Wineries must obtain permits for a new winery or increased production; they are routinely approved. This year Sonoma’s Board of Zoning Appeals finally turned down one — celebrity chef’s Guy Fieri’s proposal. 150 residents showed up to oppose it.

On April 2 over 100 residents, mainly neighbors, lobbied against Hop Kiln Winery’s application to increase their production, buildings, and events. Though the proposal was eventually approved, residents appreciated that it was down-sized.

“One thing that stuck me at the Napa March 10th Board of Supervisors meeting is that multiple constituencies are beginning to understand the consequences of approving highly impactful projects or projects on sub-optimal parcels - and impacts from non-compliance,” wrote Judith Olney from the Westside neighborhood group, which has been challenging Hop Kiln.

“The Napa grower groups understand that they need to be part of the compliance discussion. Napa Valley Grapegrowers, Winegrowers, and Vintners wrote, ‘We believe that unrealistic winery applications, shored up by the excessive use of variances, should be denied.’” Olney added, “We are all in agreement that vineyard development of steep, timbered watershed lands, where water is scarce, should be denied.”

The Sebastopol City Council on Feb. 3 voted 5-0 to recommend to Sonoma County that they reject the application by Napa County’s Wagner wine family for the huge Dairyman Winery and Distillery. They want to locate on the fast-moving, two-lane Highway 12 between small town Sebastopol and Sonoma County’s capital, Santa Rosa. The final decision is in the hands of the County. Eighteen people testified against the application and only the applicant favored it.

As of press time, over 250 letters during two months opposed the Dairyman application. They came from many neighbors, individuals, and groups such as Sonoma County Conservation Action, Laguna de Santa Rosa Foundation, Preserve Rural Sonoma County, Sebastopol Water Information Group, Western Sonoma County Rural Alliance, the Sonoma County Bicycle Coalition, Sonoma County Water Coalition, and Apple Roots.

"The proposed Dairyman Winery/Event Center would use over one billion gallons of water annually in their production of 500,000 cases of wine and 250,000 gallons of brandy,” said Preserve Rural Sonoma County’s Padi Selwyn, a new group organized to fight winery developments in inappropriate rural areas.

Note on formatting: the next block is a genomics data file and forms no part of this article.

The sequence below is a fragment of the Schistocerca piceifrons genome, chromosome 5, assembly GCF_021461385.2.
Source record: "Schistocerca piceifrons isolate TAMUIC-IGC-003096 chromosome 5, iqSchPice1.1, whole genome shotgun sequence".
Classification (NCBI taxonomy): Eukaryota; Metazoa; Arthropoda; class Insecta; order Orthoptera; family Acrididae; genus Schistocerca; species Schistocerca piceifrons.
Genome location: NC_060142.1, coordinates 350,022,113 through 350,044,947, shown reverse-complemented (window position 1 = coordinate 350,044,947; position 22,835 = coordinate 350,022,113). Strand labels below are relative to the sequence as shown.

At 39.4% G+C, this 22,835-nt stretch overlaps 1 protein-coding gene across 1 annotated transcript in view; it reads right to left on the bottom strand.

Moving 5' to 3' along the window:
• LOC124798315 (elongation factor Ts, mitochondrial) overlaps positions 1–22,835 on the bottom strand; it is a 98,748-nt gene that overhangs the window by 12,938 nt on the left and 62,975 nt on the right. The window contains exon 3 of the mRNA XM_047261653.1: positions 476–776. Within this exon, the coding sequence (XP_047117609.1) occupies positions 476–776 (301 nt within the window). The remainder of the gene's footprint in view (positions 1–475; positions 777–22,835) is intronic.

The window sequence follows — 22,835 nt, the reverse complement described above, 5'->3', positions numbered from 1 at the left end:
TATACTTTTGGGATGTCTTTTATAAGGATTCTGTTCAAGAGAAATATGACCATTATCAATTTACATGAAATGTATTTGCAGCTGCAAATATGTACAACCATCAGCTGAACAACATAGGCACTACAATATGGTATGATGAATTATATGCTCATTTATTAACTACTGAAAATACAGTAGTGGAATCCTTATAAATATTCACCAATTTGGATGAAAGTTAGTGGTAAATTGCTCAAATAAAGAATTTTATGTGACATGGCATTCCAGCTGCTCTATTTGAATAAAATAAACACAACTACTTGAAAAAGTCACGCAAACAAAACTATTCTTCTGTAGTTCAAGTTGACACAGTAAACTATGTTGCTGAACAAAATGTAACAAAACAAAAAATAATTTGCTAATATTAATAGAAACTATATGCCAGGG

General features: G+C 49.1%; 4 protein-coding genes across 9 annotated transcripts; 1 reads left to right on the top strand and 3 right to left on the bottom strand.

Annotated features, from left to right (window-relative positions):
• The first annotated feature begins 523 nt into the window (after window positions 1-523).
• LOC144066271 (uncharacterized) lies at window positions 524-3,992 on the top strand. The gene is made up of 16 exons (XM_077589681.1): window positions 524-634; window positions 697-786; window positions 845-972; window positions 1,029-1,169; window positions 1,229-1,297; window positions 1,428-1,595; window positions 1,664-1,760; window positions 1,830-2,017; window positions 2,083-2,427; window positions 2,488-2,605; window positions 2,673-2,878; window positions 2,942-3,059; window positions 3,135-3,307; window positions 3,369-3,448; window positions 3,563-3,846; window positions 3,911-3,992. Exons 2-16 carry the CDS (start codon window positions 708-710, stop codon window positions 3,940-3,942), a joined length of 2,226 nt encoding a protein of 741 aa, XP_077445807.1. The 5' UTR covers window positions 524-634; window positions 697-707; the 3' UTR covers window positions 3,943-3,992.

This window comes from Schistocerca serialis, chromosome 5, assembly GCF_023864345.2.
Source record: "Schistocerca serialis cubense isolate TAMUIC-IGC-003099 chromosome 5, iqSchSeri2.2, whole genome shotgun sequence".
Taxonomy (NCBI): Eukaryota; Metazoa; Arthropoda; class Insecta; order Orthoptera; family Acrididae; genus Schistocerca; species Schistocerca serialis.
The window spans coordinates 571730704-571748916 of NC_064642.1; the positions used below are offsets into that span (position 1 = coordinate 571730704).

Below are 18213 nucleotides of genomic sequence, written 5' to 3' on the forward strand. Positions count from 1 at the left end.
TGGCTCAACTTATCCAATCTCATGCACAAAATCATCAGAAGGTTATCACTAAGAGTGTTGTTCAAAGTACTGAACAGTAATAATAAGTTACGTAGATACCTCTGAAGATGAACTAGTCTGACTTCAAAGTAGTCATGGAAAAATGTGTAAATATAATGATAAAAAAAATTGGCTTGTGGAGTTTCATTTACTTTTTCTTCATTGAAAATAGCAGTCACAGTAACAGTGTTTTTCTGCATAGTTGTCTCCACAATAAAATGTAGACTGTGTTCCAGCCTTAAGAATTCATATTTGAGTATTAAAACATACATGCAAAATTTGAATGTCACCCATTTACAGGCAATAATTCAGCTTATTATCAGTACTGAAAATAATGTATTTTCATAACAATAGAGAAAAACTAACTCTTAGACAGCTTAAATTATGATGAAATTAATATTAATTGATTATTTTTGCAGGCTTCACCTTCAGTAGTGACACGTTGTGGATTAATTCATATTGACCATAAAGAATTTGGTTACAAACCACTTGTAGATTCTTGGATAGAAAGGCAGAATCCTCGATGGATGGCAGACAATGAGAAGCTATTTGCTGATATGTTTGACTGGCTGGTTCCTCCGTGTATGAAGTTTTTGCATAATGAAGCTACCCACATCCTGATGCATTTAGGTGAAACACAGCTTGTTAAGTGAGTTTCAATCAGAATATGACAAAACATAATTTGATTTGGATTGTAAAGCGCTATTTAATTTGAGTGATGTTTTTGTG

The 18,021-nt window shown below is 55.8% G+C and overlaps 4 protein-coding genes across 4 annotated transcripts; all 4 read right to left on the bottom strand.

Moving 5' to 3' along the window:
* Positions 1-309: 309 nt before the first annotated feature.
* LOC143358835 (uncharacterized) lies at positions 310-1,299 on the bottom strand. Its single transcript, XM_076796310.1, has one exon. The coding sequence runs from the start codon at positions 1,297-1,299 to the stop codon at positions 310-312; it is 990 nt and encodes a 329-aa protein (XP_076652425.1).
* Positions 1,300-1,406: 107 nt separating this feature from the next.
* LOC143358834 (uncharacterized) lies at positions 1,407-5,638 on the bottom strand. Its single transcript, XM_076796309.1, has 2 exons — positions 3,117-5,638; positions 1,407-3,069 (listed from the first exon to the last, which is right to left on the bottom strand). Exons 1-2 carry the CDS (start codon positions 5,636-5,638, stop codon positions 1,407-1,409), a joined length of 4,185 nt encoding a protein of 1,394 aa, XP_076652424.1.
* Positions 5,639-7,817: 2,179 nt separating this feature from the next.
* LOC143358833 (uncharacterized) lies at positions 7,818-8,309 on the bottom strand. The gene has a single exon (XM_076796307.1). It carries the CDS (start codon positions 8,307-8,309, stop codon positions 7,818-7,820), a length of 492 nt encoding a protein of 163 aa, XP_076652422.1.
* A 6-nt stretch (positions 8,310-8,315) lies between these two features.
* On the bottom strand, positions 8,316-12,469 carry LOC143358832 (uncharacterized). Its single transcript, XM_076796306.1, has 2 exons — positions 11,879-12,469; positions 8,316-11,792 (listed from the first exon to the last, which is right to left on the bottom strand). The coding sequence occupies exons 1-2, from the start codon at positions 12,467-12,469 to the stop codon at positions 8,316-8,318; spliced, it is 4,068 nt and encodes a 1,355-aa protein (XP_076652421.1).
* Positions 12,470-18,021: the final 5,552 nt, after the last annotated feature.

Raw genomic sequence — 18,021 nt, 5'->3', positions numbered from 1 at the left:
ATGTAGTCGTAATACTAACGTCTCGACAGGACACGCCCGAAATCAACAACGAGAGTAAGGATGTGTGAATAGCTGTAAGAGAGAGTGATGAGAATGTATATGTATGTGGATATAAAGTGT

“Because the 25% reduction in water use doesn't apply to farms at this time, residents will be saving water so that a winery operator and visitors can use it for profit and recreation. People are angry. It is not justifiable to expect residents to let their lawns go brown and curtail water usage while allowing wineries to expand and new ones built. Even a significant drop in residential water use won't help as much as a small reduction in water usage by farmers in California, who use 80% of the state's water resources,” Selwyn added.

Dry Farming—Part Of The Solution

Conventionally-grown grapes are water-intensive, but they do not need to be. Most grape-growers in the U.S., until the 1970s, and currently many in Europe, practice dry farming. The wine tastes better, though there may not be as much production.

“Now is the time to look to dry-farming again,” writes John Haggard in his monthly “Wine Banter” column in the April Sonoma County Gazette. He owns Sophie’s Cellars. Many grape-growers and wine-makers benefit the region and are concerned with playing their part to respond to the drought in a socially responsible way. “With the drought that we’re currently in, perhaps (dry farming) is the direction we might move,” Haggard continues.

“Vineyards were never watered before l970 in our county,” writes Janus Matthes, of the Sonoma County Water Coalition and the Community Alliance with Family Farmers. Matthes suggests labeling dry farmed wines in order “to support true water sustainability.”